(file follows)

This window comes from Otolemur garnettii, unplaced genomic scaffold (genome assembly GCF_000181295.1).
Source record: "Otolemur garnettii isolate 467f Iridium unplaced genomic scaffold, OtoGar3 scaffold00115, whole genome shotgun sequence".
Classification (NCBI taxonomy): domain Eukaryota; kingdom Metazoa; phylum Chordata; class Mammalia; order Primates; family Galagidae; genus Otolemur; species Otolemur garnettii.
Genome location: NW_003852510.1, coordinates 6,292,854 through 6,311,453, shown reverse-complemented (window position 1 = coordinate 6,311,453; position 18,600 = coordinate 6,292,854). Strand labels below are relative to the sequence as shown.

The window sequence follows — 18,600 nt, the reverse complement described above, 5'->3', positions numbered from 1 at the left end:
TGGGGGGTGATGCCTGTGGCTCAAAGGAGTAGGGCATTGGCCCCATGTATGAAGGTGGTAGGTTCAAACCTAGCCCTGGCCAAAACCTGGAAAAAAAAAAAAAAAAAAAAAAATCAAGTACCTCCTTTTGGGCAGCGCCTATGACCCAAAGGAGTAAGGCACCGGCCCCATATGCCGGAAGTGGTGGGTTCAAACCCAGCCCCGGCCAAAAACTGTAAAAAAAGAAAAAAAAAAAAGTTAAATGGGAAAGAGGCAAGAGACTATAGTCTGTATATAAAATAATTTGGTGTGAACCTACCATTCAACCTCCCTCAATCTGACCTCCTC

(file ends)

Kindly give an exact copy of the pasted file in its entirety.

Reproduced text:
This window comes from Otolemur garnettii, unplaced genomic scaffold (genome assembly GCF_000181295.1).
Source record: "Otolemur garnettii isolate 467f Iridium unplaced genomic scaffold, OtoGar3 scaffold00115, whole genome shotgun sequence".
Classification (NCBI taxonomy): domain Eukaryota; kingdom Metazoa; phylum Chordata; class Mammalia; order Primates; family Galagidae; genus Otolemur; species Otolemur garnettii.
Genome location: NW_003852510.1, coordinates 6,292,854 through 6,311,453, shown reverse-complemented (window position 1 = coordinate 6,311,453; position 18,600 = coordinate 6,292,854). Strand labels below are relative to the sequence as shown.

The window sequence follows — 18,600 nt, the reverse complement described above, 5'->3', positions numbered from 1 at the left end:
TGGGGGGTGATGCCTGTGGCTCAAAGGAGTAGGGCATTGGCCCCATGTATGAAGGTGGTAGGTTCAAACCTAGCCCTGGCCAAAACCTGGAAAAAAAAAAAAAAAAAAAAAAATCAAGTACCTCCTTTTGGGCAGCGCCTATGACCCAAAGGAGTAAGGCACCGGCCCCATATGCCGGAAGTGGTGGGTTCAAACCCAGCCCCGGCCAAAAACTGTAAAAAAAGAAAAAAAAAAAAGTTAAATGGGAAAGAGGCAAGAGACTATAGTCTGTATATAAAATAATTTGGTGTGAACCTACCATTCAACCTCCCTCAATCTGACCTCCTC